Making Sales Easier
So, marketing is all about sales, the transaction and my definition of marketing revolves around that: making selling easier. It’s ‘easier’ as it’s never done, never easy. It’s ‘selling’, and not just the operational act of taking an order; selling is more than that. It’s the reason for something being bought. Marketing in this way has the ability and responsibility to reflect the outside world (the market, the competition, the regulators, the consumers and their challenges, wants, needs) while knowing all the workings of his/her own company well enough to ensure all the blockers to making selling easier are removed or mitigated, while the enablers are enhanced. Marketing, regardless if it’s a function, an individual or a mindset sits across the whole of the organisation. It is not a series of activities, rather an approach to ensuring the sale can happen as harmoniously as possible. Marketing IS the strategy of the business, essentially choosing the market and designing the best operational methods to deliver the product or service as efficiently and effectively as possible.
Sitting across the business, the whole of the business, calls for a number of attributes – credibility among colleagues (built on a full understanding of the whole of the business); a true business acumen (not just a marketing education); intuition (knowing from a wide range of sources what is really going on in the wider relevant business environment); a long term approach (not to be way laid by demands of the Excel-junkies); and a collaborator (not just with colleagues but with supply chain and other external partners, with customers). Only with this real marketing mix can the role of marketing be truly holistic and relevant to the long-term performance of the organisation. Quite often the CEO will be the best marketer for your business. In organisations with fully fledged marketing structures, the ‘product manager’ is essentially the CEO of that product.
Marketing: The Shepherd of a Business
Marketing is sometimes likened to a shepherd. She or he tends to the needs and welfare of the flock ensuring its safety and access to good pastures, but astute enough to lead the flock to better pastures if the need arises. In this analogy the marketer is a leader and a carer, is well attuned to the needs of the ‘business’ (the flock) and knows where is best for it. There’s no mention of costs, no mention of ads or anything similar as being at the heart of marketing, no requirement of a separate department. Marketing – insofar as it champions the transaction and the customer at all points of the business - sits at the centre of the business while having the lead role in designing the strategy of that business.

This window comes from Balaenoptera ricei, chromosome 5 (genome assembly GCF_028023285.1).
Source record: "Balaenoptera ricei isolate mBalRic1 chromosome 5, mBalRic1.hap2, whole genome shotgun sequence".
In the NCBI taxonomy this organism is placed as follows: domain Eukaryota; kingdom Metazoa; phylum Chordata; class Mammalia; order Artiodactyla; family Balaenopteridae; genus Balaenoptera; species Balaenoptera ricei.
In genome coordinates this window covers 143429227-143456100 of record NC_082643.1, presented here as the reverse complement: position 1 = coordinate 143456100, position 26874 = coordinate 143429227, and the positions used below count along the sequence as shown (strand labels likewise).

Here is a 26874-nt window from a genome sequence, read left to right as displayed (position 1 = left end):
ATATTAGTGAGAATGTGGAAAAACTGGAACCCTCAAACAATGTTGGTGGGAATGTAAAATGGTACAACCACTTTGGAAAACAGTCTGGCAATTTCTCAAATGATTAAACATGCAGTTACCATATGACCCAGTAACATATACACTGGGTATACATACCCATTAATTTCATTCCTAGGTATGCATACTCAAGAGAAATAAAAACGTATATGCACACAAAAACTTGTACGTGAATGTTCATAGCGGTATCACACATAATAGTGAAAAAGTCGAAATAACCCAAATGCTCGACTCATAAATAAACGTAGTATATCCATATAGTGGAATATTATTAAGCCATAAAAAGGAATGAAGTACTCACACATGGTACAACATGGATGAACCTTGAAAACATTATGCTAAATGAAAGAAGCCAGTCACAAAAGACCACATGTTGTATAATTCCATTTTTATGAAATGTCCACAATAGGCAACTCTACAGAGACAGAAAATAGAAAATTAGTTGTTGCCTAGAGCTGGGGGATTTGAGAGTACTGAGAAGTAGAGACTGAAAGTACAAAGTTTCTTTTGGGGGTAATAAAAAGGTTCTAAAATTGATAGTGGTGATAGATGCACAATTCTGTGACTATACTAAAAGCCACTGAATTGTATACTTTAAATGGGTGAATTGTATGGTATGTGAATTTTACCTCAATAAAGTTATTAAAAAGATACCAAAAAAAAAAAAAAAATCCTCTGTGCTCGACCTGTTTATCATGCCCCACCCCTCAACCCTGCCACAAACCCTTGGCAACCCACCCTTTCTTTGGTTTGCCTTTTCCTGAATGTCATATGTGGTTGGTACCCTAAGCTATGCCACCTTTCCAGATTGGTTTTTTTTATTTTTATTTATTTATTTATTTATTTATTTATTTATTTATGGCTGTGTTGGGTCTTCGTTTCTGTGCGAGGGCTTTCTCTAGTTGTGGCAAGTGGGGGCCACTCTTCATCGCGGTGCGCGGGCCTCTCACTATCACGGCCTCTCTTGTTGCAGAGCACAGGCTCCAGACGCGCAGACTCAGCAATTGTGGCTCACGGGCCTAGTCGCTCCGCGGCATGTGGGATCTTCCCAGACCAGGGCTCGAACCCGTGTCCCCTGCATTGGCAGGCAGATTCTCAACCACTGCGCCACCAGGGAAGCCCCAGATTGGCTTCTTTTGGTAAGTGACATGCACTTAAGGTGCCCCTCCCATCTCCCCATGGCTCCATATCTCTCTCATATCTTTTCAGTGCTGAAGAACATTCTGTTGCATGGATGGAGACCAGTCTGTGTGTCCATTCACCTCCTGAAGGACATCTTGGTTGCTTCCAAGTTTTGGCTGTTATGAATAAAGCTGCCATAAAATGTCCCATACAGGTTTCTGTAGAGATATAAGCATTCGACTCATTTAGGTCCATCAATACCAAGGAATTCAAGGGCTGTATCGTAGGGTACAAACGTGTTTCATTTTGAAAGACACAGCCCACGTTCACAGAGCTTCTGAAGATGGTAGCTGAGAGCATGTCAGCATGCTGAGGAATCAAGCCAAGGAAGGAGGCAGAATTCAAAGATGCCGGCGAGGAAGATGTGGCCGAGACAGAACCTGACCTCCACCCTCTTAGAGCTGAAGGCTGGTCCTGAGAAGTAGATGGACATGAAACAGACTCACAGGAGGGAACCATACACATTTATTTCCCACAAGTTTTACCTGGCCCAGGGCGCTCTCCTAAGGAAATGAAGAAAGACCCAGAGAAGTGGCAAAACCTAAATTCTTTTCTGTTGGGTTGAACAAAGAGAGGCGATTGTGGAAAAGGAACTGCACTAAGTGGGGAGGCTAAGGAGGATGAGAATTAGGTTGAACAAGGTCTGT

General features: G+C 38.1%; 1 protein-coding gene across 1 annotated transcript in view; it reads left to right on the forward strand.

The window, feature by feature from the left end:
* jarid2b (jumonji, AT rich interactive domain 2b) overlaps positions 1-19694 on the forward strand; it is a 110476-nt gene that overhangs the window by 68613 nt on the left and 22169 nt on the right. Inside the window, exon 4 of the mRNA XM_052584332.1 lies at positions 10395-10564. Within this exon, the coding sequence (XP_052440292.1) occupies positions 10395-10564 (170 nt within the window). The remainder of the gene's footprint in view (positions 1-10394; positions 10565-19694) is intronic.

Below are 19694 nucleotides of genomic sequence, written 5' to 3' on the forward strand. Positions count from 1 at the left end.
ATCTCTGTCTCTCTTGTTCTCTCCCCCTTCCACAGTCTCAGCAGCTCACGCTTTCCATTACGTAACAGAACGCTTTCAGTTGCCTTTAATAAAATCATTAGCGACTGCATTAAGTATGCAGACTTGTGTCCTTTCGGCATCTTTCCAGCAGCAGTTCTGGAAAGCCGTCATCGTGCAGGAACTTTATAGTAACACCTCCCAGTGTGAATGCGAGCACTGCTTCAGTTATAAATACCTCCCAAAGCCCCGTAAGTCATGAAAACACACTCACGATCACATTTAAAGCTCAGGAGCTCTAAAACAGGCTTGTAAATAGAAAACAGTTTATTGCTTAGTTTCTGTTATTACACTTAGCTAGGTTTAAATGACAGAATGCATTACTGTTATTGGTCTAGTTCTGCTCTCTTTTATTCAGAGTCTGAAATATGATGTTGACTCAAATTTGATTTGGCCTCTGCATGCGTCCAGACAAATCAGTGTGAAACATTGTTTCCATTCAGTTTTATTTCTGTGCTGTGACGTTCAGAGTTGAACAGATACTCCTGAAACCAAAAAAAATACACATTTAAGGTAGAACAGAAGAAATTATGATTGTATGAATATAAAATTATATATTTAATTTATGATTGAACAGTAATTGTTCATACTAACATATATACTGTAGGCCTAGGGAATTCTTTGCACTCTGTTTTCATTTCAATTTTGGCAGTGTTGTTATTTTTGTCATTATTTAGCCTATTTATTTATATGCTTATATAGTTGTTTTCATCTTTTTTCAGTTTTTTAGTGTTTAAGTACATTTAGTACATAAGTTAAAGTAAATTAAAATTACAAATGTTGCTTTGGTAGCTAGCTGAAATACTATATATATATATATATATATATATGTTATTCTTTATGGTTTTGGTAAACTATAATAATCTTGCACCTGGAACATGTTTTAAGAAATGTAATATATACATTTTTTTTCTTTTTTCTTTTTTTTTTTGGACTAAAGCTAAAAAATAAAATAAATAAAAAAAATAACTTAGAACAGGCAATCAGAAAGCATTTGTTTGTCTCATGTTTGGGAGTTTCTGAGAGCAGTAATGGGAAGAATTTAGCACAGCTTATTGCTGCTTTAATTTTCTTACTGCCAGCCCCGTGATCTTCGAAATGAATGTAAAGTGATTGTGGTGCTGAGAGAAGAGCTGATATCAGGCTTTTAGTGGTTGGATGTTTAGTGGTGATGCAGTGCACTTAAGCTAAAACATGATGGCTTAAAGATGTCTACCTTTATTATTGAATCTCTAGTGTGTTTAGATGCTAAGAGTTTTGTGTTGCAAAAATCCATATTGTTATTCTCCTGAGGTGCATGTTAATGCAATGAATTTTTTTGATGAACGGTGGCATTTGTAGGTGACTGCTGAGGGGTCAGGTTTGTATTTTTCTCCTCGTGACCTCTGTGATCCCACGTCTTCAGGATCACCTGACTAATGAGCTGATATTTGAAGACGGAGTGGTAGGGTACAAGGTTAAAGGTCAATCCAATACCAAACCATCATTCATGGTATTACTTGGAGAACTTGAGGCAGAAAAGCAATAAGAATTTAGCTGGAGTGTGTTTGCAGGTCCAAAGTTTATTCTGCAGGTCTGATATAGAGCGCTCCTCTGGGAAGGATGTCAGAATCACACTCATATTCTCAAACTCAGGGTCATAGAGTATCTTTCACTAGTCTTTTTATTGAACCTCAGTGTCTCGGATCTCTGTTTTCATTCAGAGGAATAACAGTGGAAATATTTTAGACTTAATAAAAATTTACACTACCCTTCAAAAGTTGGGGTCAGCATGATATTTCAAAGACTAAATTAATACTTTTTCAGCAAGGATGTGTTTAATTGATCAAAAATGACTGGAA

The best way to evaluate the totality of the business’s approach to making selling easier is what I call a ‘Touchpoint Analysis’. This approach forces the company or the marketer to look at how the company organises itself at every stage of its interaction with the consumer, whether it’s obvious or not, and asks if each and every point on the interaction could be an enabler or a blocker to that consumer’s possible purchase or repeat purchase. From how the product or service is ordered by the primary customer, to it’s being produced correctly, to how it’s shipped, to how it appears on shelf (if that’s relevant), to how the customer is invoiced, to after sales service, to the appearance of the delivery truck, the manner of the personnel on call centre lines, delivery trucks, merchandisers and at the reception desk, to the ads. It’s as simple or vital as how hard it is to open the pack, the user instructions, the range available. And it’s about so much more. It’s a constant assessment to ensure the hassles are removed and the advantages are enhanced. In that way, marketing is not ‘just’ about the visible stuff around ads and sponsorships. It’s the invisible stuff of how all parts of the supply chain and the wider environment are coordinated and directed to make selling easier, to service the customer and, as a shepherd would, to protect the ‘flock’ in a complex, challenging and dynamic business world. Drucker was right then and is even more correct now. Marketing is the essential business function, regardless of your size, sector or business model.